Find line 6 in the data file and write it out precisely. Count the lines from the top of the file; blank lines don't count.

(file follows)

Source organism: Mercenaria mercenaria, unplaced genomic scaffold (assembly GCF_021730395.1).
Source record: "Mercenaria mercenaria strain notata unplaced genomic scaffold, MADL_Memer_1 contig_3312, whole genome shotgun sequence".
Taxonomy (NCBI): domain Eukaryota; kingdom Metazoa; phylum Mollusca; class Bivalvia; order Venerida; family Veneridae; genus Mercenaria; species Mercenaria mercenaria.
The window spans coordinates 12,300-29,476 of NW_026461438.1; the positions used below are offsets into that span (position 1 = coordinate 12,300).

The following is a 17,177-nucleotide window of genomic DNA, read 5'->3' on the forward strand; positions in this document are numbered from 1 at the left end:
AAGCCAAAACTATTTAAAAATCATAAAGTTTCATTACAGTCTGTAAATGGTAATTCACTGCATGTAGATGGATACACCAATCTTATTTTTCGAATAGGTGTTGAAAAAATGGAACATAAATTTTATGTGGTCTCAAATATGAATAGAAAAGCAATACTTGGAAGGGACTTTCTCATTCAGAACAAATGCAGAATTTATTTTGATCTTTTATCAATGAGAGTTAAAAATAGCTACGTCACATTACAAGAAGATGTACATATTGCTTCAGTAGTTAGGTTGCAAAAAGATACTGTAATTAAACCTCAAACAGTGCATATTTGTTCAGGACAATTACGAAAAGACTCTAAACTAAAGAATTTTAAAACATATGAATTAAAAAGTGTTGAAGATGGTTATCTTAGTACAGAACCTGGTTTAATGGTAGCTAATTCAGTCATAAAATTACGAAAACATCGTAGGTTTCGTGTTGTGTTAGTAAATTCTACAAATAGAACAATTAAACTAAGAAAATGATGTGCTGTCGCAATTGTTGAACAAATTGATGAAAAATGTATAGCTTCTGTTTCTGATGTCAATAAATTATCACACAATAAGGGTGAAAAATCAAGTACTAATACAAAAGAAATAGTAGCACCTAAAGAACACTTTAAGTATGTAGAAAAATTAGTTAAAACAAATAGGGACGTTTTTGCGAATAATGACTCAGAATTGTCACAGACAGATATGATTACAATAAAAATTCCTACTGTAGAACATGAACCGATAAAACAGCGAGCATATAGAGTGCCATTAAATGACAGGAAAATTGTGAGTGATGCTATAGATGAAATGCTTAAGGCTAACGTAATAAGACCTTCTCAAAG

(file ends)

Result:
AAGCCAAAACTATTTAAAAATCATAAAGTTTCATTACAGTCTGTAAATGGTAATTCACTGCATGTAGATGGATACACCAATCTTATTTTTCGAATAGGTGTTGAAAAAATGGAACATAAATTTTATGTGGTCTCAAATATGAATAGAAAAGCAATACTTGGAAGGGACTTTCTCATTCAGAACAAATGCAGAATTTATTTTGATCTTTTATCAATGAGAGTTAAAAATAGCTACGTCACATTACAAGAAGATGTACATATTGCTTCAGTAGTTAGGTTGCAAAAAGATACTGTAATTAAACCTCAAACAGTGCATATTTGTTCAGGACAATTACGAAAAGACTCTAAACTAAAGAATTTTAAAACATATGAATTAAAAAGTGTTGAAGATGGTTATCTTAGTACAGAACCTGGTTTAATGGTAGCTAATTCAGTCATAAAATTACGAAAACATCGTAGGTTTCGTGTTGTGTTAGTAAATTCTACAAATAGAACAATTAAACTAAGAAAATGATGTGCTGTCGCAATTGTTGAACAAATTGATGAAAAATGTATAGCTTCTGTTTCTGATGTCAATAAATTATCACACAATAAGGGTGAAAAATCAAGTACTAATACAAAAGAAATAGTAGCACCTAAAGAACACTTTAAGTATGTAGAAAAATTAGTTAAAACAAATAGGGACGTTTTTGCGAATAATGACTCAGAATTGTCACAGACAGATATGATTACAATAAAAATTCCTACTGTAGAACATGAACCGATAAAACAGCGAGCATATAGAGTGCCATTAAATGACAGGAAAATTGTGAGTGATGCTATAGATGAAATGCTTAAGGCTAACGTAATAAGACCTTCTCAAAG